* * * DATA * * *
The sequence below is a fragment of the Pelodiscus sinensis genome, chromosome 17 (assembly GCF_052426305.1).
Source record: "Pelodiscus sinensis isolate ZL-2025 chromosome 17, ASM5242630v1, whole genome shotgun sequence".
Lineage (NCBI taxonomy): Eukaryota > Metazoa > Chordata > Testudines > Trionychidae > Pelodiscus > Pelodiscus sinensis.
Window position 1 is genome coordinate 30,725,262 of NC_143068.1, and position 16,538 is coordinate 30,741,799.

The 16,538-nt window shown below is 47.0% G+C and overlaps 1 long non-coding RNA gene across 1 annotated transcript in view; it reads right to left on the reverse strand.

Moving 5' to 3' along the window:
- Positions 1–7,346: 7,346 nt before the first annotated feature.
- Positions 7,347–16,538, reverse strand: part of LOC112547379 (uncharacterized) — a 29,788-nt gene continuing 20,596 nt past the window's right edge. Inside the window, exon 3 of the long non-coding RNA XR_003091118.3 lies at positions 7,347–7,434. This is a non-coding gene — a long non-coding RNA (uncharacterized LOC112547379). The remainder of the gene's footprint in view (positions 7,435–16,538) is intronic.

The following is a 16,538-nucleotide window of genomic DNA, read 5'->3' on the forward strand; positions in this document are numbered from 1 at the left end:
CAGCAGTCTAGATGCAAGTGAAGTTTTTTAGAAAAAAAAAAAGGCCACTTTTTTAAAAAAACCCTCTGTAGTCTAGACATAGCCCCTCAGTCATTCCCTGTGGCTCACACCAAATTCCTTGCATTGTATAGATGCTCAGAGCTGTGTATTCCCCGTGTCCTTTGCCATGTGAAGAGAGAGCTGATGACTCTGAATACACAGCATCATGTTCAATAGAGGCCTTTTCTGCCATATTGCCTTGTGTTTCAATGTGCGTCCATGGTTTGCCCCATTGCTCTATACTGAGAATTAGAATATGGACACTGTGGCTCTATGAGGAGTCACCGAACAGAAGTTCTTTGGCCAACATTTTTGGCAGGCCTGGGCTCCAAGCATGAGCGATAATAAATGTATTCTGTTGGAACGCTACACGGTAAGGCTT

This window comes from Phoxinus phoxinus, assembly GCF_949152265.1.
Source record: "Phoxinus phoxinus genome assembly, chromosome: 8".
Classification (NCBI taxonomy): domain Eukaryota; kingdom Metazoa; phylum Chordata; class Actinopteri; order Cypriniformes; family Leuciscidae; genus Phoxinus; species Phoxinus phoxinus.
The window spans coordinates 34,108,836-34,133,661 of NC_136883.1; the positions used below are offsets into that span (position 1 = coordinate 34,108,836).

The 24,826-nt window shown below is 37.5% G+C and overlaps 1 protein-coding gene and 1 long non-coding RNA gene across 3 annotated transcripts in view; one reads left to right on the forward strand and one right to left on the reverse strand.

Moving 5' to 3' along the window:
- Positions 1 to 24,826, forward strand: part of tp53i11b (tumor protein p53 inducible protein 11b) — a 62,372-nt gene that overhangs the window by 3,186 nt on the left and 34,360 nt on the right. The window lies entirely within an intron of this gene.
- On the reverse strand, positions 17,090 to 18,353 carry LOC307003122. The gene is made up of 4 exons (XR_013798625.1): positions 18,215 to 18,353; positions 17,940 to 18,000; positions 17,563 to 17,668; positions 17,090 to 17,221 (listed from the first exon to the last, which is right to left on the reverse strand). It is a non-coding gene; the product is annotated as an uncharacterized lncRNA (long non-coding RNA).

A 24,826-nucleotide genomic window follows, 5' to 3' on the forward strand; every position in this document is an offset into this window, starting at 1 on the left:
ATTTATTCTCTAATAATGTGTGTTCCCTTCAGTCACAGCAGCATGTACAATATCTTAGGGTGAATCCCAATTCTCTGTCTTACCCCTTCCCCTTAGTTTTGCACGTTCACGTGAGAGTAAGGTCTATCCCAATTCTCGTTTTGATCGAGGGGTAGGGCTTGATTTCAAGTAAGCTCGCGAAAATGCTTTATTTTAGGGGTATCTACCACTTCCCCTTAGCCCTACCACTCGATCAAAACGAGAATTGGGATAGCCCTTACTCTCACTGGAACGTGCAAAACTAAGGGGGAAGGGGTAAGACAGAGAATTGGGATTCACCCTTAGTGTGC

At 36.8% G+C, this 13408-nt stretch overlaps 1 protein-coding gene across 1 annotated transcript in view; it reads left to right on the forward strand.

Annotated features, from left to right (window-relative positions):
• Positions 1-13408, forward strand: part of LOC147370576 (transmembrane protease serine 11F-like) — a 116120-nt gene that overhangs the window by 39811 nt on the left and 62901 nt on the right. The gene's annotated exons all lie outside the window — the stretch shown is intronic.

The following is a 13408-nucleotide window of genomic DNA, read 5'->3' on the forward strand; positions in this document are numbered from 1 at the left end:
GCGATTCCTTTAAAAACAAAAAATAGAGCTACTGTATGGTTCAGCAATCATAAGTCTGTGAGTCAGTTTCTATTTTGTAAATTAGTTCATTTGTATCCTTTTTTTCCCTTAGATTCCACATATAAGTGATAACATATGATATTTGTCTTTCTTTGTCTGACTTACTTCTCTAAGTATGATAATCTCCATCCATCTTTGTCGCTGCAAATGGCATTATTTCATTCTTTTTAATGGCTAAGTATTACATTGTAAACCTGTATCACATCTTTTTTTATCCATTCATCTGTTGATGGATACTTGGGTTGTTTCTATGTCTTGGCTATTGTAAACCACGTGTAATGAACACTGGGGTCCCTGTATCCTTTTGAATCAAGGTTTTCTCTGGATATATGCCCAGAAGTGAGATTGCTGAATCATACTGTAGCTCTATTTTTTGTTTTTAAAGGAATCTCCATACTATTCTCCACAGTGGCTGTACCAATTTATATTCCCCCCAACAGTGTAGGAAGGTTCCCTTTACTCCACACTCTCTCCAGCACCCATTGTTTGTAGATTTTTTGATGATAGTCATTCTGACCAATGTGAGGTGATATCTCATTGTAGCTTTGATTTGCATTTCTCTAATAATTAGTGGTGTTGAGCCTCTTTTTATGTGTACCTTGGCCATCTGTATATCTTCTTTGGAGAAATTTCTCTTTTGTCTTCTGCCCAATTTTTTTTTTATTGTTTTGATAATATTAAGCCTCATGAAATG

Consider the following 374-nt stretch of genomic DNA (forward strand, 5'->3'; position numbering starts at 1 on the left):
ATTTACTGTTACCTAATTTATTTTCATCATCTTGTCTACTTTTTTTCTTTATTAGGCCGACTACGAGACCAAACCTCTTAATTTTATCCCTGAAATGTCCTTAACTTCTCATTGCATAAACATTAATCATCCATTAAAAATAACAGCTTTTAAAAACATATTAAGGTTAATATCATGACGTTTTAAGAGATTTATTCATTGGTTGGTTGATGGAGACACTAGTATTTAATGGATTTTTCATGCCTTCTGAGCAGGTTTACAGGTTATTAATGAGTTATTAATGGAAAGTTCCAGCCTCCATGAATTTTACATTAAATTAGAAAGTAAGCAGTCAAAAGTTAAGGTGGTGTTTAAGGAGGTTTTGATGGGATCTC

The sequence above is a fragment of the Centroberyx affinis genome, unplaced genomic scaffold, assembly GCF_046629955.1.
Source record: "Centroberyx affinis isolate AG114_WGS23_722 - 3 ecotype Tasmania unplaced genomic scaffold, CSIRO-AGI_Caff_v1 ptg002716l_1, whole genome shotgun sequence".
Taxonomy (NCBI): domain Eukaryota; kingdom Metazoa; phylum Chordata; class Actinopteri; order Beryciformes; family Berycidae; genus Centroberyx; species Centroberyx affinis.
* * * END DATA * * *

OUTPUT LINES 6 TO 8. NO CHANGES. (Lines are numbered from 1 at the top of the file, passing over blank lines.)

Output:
Moving 5' to 3' along the window:
- Positions 1–7,346: 7,346 nt before the first annotated feature.
- Positions 7,347–16,538, reverse strand: part of LOC112547379 (uncharacterized) — a 29,788-nt gene continuing 20,596 nt past the window's right edge. Inside the window, exon 3 of the long non-coding RNA XR_003091118.3 lies at positions 7,347–7,434. This is a non-coding gene — a long non-coding RNA (uncharacterized LOC112547379). The remainder of the gene's footprint in view (positions 7,435–16,538) is intronic.